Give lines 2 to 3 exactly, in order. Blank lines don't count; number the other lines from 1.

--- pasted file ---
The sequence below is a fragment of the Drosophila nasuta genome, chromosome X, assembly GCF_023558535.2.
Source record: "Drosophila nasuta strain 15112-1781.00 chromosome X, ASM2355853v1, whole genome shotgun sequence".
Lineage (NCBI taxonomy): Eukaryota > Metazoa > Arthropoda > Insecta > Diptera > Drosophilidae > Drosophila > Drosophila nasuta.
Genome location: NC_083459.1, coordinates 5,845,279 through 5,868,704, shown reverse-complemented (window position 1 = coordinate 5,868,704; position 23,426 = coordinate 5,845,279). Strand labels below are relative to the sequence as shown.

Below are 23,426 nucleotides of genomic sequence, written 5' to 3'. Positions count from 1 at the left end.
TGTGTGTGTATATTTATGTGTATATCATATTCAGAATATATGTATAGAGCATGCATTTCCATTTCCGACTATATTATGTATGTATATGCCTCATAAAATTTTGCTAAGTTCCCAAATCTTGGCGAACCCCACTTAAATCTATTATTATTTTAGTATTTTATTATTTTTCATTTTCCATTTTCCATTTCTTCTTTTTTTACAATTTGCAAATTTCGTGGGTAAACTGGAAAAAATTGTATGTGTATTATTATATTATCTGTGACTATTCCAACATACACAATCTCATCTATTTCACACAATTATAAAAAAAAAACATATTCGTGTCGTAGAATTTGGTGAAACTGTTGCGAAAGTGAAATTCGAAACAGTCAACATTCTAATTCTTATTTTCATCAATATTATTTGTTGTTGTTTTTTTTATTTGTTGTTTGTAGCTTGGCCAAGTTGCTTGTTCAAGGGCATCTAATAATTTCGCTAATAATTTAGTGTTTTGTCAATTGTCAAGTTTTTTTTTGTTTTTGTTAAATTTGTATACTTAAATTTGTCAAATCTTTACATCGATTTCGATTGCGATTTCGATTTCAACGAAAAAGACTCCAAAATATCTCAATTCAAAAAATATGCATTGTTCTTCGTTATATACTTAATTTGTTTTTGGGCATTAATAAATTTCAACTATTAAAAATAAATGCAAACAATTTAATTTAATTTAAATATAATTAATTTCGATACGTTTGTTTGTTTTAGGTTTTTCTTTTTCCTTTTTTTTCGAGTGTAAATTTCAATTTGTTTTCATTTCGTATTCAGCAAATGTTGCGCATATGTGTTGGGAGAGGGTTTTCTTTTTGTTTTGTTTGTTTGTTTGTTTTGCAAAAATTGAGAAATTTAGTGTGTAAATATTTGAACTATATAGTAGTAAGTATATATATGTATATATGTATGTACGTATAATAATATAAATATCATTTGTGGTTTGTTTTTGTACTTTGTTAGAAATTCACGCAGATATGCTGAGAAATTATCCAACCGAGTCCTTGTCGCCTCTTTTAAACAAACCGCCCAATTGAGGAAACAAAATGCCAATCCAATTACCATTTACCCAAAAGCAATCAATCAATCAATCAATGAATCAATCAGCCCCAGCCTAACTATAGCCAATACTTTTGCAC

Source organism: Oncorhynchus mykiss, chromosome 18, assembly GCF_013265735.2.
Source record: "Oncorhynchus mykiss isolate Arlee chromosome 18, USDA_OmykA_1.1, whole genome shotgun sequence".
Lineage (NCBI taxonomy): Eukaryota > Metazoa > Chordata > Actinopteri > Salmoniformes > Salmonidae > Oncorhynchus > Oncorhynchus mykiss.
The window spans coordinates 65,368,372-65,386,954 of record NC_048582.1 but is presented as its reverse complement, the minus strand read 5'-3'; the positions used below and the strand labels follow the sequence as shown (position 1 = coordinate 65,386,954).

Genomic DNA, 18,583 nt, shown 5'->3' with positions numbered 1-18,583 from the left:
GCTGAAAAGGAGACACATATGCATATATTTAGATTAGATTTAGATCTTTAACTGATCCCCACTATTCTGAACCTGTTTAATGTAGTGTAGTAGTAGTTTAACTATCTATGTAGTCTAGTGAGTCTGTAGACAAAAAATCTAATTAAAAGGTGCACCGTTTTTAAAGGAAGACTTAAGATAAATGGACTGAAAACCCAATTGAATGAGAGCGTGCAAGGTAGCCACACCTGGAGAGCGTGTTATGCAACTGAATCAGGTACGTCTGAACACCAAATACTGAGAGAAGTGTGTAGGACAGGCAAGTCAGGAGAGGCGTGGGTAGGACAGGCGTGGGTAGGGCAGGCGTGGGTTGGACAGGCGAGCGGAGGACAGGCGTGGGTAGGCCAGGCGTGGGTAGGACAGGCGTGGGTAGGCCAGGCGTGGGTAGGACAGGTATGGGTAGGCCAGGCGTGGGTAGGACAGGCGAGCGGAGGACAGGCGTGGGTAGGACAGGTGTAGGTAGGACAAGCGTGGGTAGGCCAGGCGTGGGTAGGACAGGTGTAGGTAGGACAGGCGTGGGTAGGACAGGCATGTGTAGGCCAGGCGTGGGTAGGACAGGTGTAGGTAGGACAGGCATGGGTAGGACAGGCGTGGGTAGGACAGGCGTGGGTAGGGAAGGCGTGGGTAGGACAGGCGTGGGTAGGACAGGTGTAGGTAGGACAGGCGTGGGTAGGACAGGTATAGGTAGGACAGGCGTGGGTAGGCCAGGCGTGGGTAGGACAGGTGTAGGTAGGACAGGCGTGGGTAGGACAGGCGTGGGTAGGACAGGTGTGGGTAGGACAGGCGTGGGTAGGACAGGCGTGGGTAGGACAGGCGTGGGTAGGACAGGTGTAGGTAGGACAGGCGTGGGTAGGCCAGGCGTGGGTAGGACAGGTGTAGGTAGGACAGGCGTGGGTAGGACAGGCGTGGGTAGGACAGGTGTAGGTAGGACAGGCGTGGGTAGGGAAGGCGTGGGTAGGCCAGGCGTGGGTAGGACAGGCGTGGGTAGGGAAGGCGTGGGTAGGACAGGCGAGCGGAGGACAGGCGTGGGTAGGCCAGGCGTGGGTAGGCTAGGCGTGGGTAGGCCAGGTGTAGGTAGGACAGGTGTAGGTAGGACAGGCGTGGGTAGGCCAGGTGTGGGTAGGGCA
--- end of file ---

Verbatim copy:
Source record: "Drosophila nasuta strain 15112-1781.00 chromosome X, ASM2355853v1, whole genome shotgun sequence".
Lineage (NCBI taxonomy): Eukaryota > Metazoa > Arthropoda > Insecta > Diptera > Drosophilidae > Drosophila > Drosophila nasuta.